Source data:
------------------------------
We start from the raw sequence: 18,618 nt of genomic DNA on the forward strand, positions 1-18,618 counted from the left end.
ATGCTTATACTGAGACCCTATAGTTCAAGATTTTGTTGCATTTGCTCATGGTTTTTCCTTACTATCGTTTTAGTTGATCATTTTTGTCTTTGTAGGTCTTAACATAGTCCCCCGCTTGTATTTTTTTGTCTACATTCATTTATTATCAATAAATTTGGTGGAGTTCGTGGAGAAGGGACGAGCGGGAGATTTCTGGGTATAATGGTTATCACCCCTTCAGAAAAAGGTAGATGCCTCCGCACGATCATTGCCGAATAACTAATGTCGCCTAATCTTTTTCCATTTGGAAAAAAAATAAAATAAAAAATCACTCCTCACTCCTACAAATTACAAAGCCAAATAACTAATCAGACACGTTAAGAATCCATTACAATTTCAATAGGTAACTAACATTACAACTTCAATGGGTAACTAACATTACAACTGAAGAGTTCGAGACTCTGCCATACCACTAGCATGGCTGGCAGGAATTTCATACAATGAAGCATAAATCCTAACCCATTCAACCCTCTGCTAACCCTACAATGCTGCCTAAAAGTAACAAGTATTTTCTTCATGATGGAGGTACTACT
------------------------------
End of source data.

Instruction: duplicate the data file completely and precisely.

We start from the raw sequence: 18,618 nt of genomic DNA on the forward strand, positions 1-18,618 counted from the left end.
ATGCTTATACTGAGACCCTATAGTTCAAGATTTTGTTGCATTTGCTCATGGTTTTTCCTTACTATCGTTTTAGTTGATCATTTTTGTCTTTGTAGGTCTTAACATAGTCCCCCGCTTGTATTTTTTTGTCTACATTCATTTATTATCAATAAATTTGGTGGAGTTCGTGGAGAAGGGACGAGCGGGAGATTTCTGGGTATAATGGTTATCACCCCTTCAGAAAAAGGTAGATGCCTCCGCACGATCATTGCCGAATAACTAATGTCGCCTAATCTTTTTCCATTTGGAAAAAAAATAAAATAAAAAATCACTCCTCACTCCTACAAATTACAAAGCCAAATAACTAATCAGACACGTTAAGAATCCATTACAATTTCAATAGGTAACTAACATTACAACTTCAATGGGTAACTAACATTACAACTGAAGAGTTCGAGACTCTGCCATACCACTAGCATGGCTGGCAGGAATTTCATACAATGAAGCATAAATCCTAACCCATTCAACCCTCTGCTAACCCTACAATGCTGCCTAAAAGTAACAAGTATTTTCTTCATGATGGAGGTACTACT